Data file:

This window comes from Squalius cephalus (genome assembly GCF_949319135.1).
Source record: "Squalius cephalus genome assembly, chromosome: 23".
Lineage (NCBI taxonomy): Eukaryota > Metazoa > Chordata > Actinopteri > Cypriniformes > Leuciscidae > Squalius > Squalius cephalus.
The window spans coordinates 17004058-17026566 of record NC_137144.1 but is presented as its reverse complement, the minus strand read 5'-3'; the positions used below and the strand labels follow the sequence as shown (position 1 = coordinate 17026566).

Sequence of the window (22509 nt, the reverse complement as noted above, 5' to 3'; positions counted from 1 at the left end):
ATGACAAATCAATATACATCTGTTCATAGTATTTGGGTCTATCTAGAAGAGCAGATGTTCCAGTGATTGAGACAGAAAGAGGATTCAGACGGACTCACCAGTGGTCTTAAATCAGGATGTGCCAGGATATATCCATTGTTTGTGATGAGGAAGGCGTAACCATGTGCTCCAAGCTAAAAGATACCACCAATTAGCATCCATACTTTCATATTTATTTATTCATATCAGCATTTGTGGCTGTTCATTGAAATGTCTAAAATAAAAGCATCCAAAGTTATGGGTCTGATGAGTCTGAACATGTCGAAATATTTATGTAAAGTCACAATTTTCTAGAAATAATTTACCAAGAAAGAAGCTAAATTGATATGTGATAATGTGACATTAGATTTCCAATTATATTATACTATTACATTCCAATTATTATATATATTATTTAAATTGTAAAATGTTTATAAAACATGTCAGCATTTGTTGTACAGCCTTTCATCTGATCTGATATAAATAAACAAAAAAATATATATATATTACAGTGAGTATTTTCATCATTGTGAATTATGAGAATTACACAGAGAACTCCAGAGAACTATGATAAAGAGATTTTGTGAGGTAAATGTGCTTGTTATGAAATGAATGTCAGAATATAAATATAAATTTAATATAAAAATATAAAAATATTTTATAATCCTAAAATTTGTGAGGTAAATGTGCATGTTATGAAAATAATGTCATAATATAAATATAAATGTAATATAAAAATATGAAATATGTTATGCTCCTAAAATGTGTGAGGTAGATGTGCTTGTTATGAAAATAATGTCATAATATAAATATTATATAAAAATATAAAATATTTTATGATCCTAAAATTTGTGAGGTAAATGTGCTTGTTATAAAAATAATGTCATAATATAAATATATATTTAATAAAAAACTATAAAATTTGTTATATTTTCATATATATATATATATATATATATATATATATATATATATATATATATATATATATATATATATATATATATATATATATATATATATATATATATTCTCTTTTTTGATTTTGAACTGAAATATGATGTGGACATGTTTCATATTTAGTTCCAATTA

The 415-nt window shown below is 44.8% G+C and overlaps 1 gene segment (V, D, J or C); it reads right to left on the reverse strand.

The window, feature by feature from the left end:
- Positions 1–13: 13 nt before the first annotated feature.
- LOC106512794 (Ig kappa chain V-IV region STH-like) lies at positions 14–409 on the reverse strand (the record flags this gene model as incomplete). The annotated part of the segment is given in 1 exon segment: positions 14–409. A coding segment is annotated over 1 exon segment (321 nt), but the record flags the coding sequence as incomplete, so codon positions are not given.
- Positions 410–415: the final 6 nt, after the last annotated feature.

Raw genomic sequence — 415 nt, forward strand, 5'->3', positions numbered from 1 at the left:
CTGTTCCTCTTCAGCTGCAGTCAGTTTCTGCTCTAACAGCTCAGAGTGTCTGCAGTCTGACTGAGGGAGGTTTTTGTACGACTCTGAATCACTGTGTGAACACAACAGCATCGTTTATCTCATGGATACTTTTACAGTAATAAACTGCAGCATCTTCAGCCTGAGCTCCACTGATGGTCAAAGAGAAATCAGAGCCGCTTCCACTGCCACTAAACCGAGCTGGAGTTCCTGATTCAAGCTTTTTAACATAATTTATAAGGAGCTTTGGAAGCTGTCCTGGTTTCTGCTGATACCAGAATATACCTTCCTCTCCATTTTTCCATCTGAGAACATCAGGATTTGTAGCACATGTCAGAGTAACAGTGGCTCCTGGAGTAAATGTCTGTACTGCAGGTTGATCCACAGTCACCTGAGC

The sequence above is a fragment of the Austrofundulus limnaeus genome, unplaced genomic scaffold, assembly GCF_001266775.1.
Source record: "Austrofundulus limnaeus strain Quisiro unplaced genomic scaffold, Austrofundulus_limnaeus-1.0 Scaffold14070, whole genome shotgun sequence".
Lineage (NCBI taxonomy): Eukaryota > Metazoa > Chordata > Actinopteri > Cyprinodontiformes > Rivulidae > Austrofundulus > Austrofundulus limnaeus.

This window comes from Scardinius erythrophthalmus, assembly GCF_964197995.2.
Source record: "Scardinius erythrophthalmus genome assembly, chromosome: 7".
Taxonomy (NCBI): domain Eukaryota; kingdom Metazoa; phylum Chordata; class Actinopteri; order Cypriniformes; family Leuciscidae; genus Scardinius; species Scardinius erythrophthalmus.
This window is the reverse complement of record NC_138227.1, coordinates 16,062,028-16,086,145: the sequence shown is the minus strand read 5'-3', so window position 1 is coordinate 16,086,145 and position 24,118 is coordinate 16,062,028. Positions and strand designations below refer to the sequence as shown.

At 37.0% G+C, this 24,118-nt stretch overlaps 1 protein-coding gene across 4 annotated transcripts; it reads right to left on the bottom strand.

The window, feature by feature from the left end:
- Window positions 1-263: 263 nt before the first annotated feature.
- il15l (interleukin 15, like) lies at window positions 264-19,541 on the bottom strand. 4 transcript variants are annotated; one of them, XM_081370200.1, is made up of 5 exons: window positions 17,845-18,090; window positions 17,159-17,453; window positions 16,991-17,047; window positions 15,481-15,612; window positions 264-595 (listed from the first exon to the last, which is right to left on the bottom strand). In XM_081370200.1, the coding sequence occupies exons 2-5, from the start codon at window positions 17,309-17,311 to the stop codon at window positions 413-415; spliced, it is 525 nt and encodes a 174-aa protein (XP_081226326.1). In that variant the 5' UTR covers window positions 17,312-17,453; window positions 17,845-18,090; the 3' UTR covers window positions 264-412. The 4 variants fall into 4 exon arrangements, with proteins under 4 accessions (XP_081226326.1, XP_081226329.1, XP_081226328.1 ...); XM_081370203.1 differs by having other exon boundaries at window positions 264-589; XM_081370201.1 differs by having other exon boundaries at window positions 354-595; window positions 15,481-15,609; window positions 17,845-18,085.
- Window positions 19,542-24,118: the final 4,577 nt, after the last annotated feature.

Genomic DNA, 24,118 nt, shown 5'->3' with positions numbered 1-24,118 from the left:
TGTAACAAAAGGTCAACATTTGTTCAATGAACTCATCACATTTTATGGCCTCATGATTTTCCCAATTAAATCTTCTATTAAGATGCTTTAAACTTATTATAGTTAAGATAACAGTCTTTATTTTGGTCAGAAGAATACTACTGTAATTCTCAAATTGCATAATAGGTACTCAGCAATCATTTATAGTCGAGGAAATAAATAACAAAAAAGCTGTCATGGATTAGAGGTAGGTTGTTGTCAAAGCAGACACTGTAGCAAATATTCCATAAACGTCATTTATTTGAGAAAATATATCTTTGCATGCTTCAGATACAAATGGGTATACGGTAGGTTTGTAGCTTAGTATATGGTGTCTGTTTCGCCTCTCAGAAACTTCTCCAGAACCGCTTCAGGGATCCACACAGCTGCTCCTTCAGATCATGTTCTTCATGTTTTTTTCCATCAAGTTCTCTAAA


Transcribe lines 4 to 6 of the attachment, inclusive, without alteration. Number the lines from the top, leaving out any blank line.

The window spans coordinates 17004058-17026566 of record NC_137144.1 but is presented as its reverse complement, the minus strand read 5'-3'; the positions used below and the strand labels follow the sequence as shown (position 1 = coordinate 17026566).

Sequence of the window (22509 nt, the reverse complement as noted above, 5' to 3'; positions counted from 1 at the left end):
ATGACAAATCAATATACATCTGTTCATAGTATTTGGGTCTATCTAGAAGAGCAGATGTTCCAGTGATTGAGACAGAAAGAGGATTCAGACGGACTCACCAGTGGTCTTAAATCAGGATGTGCCAGGATATATCCATTGTTTGTGATGAGGAAGGCGTAACCATGTGCTCCAAGCTAAAAGATACCACCAATTAGCATCCATACTTTCATATTTATTTATTCATATCAGCATTTGTGGCTGTTCATTGAAATGTCTAAAATAAAAGCATCCAAAGTTATGGGTCTGATGAGTCTGAACATGTCGAAATATTTATGTAAAGTCACAATTTTCTAGAAATAATTTACCAAGAAAGAAGCTAAATTGATATGTGATAATGTGACATTAGATTTCCAATTATATTATACTATTACATTCCAATTATTATATATATTATTTAAATTGTAAAATGTTTATAAAACATGTCAGCATTTGTTGTACAGCCTTTCATCTGATCTGATATAAATAAACAAAAAAATATATATATATTACAGTGAGTATTTTCATCATTGTGAATTATGAGAATTACACAGAGAACTCCAGAGAACTATGATAAAGAGATTTTGTGAGGTAAATGTGCTTGTTATGAAATGAATGTCAGAATATAAATATAAATTTAATATAAAAATATAAAAATATTTTATAATCCTAAAATTTGTGAGGTAAATGTGCATGTTATGAAAATAATGTCATAATATAAATATAAATGTAATATAAAAATATGAAATATGTTATGCTCCTAAAATGTGTGAGGTAGATGTGCTTGTTATGAAAATAATGTCATAATATAAATATTATATAAAAATATAAAATATTTTATGATCCTAAAATTTGTGAGGTAAATGTGCTTGTTATAAAAATAATGTCATAATATAAATATATATTTAATAAAAAACTATAAAATTTGTTATATTTTCATATATATATATATATATATATATATATATATATATATATATATATATATATATATATATATATATATATATATATATATATATATATATATATATTCTCTTTTTTGATTTTGAACTGAAATATGATGTGGACATGTTTCATATTTAGTTCCAATTA